Within a 12-hour span, both Ryan Johansen and Dalton Prout went from one playoff race to another with almost no time to think about it. And fortunately for Prout, this trip went smoothly and didn't involve any cab rides through downtown Chicago.
Shortly after the Blue Jackets saw their playoff hopes end with twin victories from Minnesota and Detroit on the last day of the NHL's regular season, Blue Jackets management informed both players that they would be assigned to Springfield to join the Falcons for their Calder Cup playoff run - providing an instant boost to a team that has been humming along through the ebbs and flows of a wild, hectic season.
Johansen and Prout began the 2012-13 season with the Falcons during the NHL lockout and were part of a franchise-best start for Springfield, which won nine of its first 10 home games and soared to the top of the Eastern Conference. On the strength of a well-balanced forward group, strong defense and superb goaltending from Curtis McElhinney, the Falcons quickly became the team that no one wanted to play.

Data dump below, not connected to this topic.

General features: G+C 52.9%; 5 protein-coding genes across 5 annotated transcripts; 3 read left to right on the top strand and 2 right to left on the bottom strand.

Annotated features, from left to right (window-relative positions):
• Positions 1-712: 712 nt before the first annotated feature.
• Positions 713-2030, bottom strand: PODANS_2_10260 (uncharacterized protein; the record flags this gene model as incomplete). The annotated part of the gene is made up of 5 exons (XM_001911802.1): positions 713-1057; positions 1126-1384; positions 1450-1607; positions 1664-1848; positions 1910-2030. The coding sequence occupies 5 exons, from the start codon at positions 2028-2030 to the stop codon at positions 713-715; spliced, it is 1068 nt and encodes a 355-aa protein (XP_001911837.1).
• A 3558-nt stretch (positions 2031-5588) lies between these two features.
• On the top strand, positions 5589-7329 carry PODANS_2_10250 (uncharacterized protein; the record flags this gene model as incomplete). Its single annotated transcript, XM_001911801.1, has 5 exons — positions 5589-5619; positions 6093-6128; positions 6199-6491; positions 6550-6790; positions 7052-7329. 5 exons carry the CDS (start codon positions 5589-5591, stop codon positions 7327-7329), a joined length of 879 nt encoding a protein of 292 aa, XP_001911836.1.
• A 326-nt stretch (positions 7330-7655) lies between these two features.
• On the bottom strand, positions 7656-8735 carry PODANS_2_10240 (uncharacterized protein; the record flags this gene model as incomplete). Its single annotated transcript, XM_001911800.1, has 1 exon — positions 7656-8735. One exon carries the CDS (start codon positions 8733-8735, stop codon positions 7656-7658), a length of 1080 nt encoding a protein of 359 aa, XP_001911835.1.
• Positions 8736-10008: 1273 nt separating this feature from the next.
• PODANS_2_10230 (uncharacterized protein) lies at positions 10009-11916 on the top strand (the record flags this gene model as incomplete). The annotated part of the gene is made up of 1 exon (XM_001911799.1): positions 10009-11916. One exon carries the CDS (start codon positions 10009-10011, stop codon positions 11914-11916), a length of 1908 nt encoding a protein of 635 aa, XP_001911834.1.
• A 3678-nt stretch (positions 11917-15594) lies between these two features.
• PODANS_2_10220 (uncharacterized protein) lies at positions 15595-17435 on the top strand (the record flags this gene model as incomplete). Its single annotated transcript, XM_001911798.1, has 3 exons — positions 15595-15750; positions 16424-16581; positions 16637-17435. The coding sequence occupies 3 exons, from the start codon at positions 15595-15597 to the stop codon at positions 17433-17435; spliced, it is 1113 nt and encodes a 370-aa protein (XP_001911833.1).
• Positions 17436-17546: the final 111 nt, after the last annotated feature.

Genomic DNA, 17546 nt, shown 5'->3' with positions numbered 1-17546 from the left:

Those were the vibes that they felt in Columbus during the Blue Jackets' playoff push, mounting a furious charge with a 19-5-5 record down the stretch while taking care of some of the top teams in the Western Conference.
The Blue Jackets were a tough out, a team that would never say die - exactly what both guys see in the Falcons.